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Making audio CD discs


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#1 rp88

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Posted 25 December 2015 - 05:46 PM

I have some audio files which I made and which I would like to put on CD such that they can be played with a CD player.

The player in question is an old hitachi combined CD player/tape player/radio from about a decade ago, it has these marks on top though:

https://upload.wikimedia.org/wikipedia/commons/1/14/CDDAlogo.svg

the second mark I can't find with a google image search, in words the mark in question is:

"the word MP3 in thck italicized lettering with a slanted ring around it (think Saturn's rings), the ring is dashed where it crosses infront and below the letters and invisible where it crosses behind them)"

I often burn things to CD-RW but for backups and transfer between computers, not for playing with CD players, I was wondering if there are any differences.

Will CD-RW discs work for this or must discs sold as simply "CD" discs be used?

Are there any special file names which the audio tracks must have, do they have to be called something like "Track001.mp3" and so on or are any names fine? Is there any special folder structure needed, I know that, for exmaple, all digital cameras store their pictures in a folder named "DCIM", is there any equivalent here for audio CD discs?

Will the CD player generally play the files on the disc in a particuar order, alphabetically based on names, or based on file size or on date modified or what? How should one name files on the disc if one wants them to play in a prticular order?

Are there any specific constraints on file format? Do the files have to all be mp3 files or what?

Does the mp3 format have anything like "codecs" which could cause problems, that is to say if I have a random mp3 file or convert a file from another format to mp3 are there different types of mp3 files only some of which the cd player will recognise, analagous to the way that videos have codecs?

Will a CD burnt by me and ready to be played by a CD player still be able to have other files written on to it if there is space left, or does burning on to it the intial number of mp3 files prevent anything else being put on even if there is space left?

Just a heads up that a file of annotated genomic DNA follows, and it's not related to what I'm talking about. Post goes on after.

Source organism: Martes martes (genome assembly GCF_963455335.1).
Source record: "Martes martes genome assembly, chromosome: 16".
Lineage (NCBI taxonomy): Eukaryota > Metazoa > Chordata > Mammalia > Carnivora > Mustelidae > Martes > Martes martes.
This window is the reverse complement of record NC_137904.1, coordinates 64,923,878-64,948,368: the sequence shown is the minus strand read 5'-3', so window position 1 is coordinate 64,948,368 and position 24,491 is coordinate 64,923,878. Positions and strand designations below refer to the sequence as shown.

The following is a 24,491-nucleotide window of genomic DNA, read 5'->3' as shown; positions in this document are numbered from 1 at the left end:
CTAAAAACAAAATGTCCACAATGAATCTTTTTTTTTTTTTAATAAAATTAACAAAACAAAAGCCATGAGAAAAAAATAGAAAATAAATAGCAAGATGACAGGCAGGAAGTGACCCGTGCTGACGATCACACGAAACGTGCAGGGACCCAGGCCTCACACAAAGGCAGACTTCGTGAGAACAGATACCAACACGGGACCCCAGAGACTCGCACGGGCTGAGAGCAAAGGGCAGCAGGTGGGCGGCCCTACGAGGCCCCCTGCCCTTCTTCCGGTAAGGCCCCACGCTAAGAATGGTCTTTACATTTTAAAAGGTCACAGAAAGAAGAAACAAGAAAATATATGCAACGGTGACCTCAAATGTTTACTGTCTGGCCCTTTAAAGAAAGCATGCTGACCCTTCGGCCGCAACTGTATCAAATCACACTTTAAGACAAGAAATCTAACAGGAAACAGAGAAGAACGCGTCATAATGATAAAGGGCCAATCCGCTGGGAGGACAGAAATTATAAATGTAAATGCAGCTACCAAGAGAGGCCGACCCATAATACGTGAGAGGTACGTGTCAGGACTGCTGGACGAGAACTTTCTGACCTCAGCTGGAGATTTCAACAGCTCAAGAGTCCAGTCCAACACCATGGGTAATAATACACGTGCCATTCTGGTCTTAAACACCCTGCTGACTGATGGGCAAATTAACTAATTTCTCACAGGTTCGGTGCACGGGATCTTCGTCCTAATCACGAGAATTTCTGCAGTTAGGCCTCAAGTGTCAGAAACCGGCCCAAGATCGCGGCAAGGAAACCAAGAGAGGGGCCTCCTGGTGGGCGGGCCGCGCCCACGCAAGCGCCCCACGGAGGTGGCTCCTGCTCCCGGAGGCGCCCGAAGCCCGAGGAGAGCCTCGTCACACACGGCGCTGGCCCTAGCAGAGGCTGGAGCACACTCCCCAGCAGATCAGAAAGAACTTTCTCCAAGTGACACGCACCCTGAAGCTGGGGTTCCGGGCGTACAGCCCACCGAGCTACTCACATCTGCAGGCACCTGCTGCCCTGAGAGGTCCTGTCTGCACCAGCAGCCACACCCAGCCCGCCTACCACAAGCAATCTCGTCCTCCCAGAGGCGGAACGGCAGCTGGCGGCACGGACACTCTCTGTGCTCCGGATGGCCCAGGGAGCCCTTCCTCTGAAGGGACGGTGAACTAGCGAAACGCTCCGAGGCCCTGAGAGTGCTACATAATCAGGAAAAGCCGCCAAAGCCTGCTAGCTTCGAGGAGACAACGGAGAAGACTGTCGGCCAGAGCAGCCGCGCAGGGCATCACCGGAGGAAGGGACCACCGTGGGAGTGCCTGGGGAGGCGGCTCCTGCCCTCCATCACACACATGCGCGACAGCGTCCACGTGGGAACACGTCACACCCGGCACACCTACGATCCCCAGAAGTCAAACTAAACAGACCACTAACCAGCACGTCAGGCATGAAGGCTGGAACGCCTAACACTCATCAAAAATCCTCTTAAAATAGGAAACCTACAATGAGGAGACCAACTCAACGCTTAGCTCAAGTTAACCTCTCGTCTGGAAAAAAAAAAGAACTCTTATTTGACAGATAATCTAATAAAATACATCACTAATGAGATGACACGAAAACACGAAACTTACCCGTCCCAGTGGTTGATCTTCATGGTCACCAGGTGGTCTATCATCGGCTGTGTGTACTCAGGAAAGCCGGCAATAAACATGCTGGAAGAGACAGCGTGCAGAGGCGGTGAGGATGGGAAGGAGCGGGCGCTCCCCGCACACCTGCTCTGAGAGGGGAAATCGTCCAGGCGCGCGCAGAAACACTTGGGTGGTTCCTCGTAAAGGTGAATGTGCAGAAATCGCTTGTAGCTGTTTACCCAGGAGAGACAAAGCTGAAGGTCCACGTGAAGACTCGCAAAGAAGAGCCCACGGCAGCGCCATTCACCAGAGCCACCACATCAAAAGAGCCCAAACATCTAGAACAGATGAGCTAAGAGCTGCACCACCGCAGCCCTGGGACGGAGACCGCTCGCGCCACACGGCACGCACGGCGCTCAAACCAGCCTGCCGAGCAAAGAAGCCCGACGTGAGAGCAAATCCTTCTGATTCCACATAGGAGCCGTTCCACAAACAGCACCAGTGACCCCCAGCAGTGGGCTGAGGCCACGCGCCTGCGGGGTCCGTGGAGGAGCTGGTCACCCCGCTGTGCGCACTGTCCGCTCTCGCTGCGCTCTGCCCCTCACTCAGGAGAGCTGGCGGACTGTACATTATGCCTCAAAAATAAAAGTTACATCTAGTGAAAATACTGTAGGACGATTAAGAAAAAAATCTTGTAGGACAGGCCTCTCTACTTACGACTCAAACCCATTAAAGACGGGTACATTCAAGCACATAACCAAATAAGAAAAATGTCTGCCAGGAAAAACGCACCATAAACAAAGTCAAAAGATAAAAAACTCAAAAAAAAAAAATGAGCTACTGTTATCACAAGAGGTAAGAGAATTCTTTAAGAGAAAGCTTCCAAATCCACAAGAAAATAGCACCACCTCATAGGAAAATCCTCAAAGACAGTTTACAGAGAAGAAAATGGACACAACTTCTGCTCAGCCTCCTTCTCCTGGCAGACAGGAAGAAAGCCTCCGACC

What about the "speed" of the CD discs, the discs I have are all CD-RW discs with a 12x speed, will I need to get others with a different speed, or perhaps CD-R discs instead?

For burning CD-RW discs for backups and transferring files between computers windows (I use 8.1) burns the discs fine and they can be read by windows xp systems as well as more modern ones, can windows 8.1's built in cd burning tools burn discs that a CD player can play, or would other programs be needed?

Are there any other potential complications I should be aware of?
Thanks

Edited by rp88, 25 December 2015 - 06:04 PM.

Back on this site, for a while anyway, been so busy the last year.

My systems:2 laptops, intel i3 processors, windows 8.1 installed on the hard-drive and linux mint 17.3 MATE installed to USB

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#2 Platypus

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Posted 25 December 2015 - 08:42 PM

I wouldn't suggest using RW disks for audio, apart from the fact they aren't very reliable, they are harder to read, and some older CD players may not be able to read them at all or can have trouble reading them reliably.

For both CD-RW and CD-R disks, whether you can add further files/tracks after burning depends on whether the disk is finalized. An actual music CD needs to be finalized, so cannot have more added. A disk containing MP3 files is just storage media, so it will depend on the player whether it is happy with a disk that isn't finalized. The only way to know really is to try. I think a system that can play MP3s from a CD will probably not mind the disk not being finalized.